The primary approach to teaching pupils to read at Carter’s Charity Primary school is through the systematic teaching of synthetic phonics. The ‘Letters and Sounds’ six-phase programme is used as a time-bonded, structured programme which introduces pupils to phonemes and graphemes in specific order within the context of a language-rich curriculum. Effective teaching using ‘Letters and Sounds’ enables pupils to see the relationship between reading and spelling from an early stage, such that the teaching of one reinforces understanding of the other. Decoding (reading) and encoding (spelling) are treated as reversible processes.
Initial teaching of the programme is rooted within widely accepted best practice for the Early Years Foundation Stage in which pupils’ speaking and listening skills are prioritised. At Carter’s we believe that the more words the pupils know and understand, the better equipped they are to succeed in reading and learning overall.
The six-phase structure of ‘Letters and Sounds’ provides a useful map from which to plan pupils’ progress, the pace of which is guided by assessments of pupils’ developing knowledge and skills. Pupils are ability-grouped within classes for daily phonics sessions to ensure they are taught at an appropriate pitch. Teachers assess pupils regularly and where pupils are judged to have fallen off trajectory, rapid intervention (through additional small group teaching sessions) ensues, to help them catch up with their peers. The aim is that by the end of Year 1 the teaching of phonics should be substantially complete, with word structures and patterns learnt during Year 2, and securing teaching and learning in spelling continuing throughout Key Stage 2.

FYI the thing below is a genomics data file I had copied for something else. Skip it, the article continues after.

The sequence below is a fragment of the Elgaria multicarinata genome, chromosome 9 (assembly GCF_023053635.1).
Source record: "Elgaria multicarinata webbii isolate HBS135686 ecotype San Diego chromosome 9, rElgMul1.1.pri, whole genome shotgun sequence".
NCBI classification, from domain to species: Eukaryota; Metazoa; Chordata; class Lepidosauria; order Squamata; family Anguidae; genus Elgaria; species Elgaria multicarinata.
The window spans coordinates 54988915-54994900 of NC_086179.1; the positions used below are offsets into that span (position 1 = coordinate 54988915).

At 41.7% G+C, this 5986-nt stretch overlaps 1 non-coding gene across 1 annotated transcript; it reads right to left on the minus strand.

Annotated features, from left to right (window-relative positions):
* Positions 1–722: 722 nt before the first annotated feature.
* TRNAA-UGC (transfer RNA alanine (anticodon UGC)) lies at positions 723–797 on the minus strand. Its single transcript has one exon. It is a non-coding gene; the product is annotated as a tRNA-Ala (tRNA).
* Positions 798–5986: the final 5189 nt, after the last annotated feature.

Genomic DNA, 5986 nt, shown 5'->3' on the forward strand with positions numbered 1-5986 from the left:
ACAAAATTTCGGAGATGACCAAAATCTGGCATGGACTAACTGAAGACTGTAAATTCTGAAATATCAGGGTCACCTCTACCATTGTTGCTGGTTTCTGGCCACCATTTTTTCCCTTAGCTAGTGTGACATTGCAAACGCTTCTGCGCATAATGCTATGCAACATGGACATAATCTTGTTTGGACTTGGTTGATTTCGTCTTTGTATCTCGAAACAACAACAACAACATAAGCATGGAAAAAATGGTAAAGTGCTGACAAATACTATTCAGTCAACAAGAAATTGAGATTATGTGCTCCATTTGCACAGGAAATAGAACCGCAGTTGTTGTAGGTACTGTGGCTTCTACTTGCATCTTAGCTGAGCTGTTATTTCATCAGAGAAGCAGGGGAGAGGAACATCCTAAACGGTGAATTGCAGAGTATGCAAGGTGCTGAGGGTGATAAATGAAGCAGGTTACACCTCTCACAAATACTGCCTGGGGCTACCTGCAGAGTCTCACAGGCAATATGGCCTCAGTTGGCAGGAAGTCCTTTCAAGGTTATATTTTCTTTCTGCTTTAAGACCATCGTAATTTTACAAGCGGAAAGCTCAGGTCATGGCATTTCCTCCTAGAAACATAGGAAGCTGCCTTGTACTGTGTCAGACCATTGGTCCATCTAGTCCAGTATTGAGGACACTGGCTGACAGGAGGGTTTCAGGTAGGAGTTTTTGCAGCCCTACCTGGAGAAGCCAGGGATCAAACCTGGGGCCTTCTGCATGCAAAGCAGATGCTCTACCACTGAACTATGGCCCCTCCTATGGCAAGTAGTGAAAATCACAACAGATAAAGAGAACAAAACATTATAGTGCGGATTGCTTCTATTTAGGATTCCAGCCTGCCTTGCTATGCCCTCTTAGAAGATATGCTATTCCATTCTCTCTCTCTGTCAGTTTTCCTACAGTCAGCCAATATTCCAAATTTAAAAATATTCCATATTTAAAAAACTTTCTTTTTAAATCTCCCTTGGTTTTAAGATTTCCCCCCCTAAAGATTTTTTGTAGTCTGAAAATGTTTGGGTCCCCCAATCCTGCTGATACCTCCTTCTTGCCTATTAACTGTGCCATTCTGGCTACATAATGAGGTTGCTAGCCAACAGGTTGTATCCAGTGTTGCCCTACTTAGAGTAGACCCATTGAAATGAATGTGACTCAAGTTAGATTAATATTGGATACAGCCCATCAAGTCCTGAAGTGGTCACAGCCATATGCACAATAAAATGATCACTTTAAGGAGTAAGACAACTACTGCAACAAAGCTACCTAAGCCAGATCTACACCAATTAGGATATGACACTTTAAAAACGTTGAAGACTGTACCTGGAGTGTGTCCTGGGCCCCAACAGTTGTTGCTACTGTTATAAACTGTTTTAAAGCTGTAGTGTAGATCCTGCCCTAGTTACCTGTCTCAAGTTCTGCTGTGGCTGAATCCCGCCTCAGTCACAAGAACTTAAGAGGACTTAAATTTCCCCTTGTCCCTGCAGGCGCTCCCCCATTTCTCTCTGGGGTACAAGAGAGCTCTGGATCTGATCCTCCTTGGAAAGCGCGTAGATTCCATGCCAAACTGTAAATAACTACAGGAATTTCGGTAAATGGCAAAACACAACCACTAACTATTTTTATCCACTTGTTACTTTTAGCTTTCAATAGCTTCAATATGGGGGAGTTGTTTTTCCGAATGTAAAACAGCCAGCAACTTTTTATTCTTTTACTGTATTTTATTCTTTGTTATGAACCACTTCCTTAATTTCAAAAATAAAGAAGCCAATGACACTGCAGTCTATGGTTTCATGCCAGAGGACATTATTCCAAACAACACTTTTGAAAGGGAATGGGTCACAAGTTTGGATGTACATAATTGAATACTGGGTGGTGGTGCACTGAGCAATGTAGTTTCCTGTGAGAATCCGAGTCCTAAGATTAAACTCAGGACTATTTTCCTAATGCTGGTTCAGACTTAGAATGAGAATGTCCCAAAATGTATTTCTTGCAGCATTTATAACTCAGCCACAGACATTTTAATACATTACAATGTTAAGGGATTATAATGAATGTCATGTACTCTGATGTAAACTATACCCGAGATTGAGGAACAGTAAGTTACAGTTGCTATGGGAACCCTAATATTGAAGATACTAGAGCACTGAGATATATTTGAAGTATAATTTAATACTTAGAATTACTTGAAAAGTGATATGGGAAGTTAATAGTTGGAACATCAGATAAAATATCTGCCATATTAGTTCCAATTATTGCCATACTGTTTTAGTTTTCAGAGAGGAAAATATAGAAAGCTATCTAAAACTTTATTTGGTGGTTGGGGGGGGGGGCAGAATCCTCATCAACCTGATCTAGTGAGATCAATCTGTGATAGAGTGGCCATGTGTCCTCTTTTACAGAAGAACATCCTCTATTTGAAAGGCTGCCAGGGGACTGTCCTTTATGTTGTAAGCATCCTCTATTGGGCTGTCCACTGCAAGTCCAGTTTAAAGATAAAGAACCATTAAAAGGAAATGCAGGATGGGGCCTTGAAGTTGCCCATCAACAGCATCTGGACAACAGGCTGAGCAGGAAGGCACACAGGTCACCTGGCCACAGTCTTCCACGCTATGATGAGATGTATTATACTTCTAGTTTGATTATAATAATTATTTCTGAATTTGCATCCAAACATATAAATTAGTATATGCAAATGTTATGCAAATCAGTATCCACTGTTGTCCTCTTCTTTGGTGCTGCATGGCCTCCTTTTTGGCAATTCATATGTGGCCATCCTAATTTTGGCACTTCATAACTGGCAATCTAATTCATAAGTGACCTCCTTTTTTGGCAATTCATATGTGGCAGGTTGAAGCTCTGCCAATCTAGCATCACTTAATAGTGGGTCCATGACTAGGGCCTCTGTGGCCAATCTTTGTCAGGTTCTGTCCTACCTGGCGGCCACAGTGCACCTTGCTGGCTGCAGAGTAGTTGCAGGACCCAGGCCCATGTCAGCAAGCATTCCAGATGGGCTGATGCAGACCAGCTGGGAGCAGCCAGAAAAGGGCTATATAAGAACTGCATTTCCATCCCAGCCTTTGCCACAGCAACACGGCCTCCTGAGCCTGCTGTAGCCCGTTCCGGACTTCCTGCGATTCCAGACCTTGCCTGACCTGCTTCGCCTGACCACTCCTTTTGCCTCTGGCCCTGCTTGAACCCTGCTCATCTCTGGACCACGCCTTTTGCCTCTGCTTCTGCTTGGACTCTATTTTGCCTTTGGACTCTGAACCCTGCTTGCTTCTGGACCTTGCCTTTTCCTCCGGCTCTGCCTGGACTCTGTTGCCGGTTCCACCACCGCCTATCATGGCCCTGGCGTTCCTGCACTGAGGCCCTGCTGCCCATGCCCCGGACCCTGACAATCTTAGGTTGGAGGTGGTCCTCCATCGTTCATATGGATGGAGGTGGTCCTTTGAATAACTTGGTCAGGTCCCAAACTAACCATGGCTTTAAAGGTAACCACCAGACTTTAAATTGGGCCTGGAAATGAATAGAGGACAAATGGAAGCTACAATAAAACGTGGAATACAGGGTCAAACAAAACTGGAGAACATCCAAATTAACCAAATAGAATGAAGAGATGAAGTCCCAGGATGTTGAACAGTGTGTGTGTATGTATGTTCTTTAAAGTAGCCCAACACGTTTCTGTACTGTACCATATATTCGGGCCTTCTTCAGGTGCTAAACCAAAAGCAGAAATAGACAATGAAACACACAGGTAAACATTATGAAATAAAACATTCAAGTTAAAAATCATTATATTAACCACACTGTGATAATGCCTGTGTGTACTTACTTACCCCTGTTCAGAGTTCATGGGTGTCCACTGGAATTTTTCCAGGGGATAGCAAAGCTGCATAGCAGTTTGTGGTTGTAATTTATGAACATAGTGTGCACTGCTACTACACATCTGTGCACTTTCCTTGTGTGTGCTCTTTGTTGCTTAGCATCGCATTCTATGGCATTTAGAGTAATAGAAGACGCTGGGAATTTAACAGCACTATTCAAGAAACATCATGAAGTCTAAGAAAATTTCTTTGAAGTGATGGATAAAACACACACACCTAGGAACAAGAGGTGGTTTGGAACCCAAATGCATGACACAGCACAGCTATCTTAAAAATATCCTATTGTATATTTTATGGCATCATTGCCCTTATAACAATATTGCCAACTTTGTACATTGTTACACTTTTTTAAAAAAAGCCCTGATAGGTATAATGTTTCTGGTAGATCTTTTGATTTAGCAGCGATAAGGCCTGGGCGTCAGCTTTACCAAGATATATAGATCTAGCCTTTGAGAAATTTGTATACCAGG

Pupils’ phonics ability is tested at the end of Year 1, using the statutory Phonics Screening Check. Pupils who do not reach the threshold receive intervention and are tested again at the end of Year 2. Results are reported to parents.
At Carter’s Charity Primary School we aim to foster a love of books and of reading. We value books and reading so both have a high priority. Pupils encounter books through shared, guided and independent reading, through weekly class library sessions, through reading research within foundation subject areas and through general reading to gather information both at school and at home. Pupils read in groups, on their own, with teachers and teaching assistants, with families, with buddies and with Reading Volunteers.
We choose not to limit pupils to following a single reading scheme but recognise the importance of pupils applying their developing reading skills through reading books which are appropriately pitched. Teachers therefore help pupils select books which are appropriate for their reading ability using the ‘Book Bands’ system which is applied to books in school. ‘Book Banding’ is a method of grading the reading level of a book. The bands enable the books to be graded from the simplest texts suitable for very early readers through to texts for fluent readers. Each band is given a colour and the appropriate coloured label is stuck to the book. A range of reading scheme books, picture story books and non-fiction books from different publishers can thus be graded so pupils can select from a wide range according to their interest, knowing that the book will not be too easy or too hard due to its colour sticker. Early readers will practise their blending skills using phonetically decodeable texts selected by their teacher and also enjoy picture story books which they have selected from the school library.
Pupils in all year groups regularly hear stories read aloud and we try to ensure we keep up to date with the best quality children’s texts. Teachers share their love of books with pupils through talking to each other and to pupils about what they are reading themselves and through taking every opportunity to express and promote the importance of reading in their lives. We agree that you can’t teach reading for pleasure, you have to share it.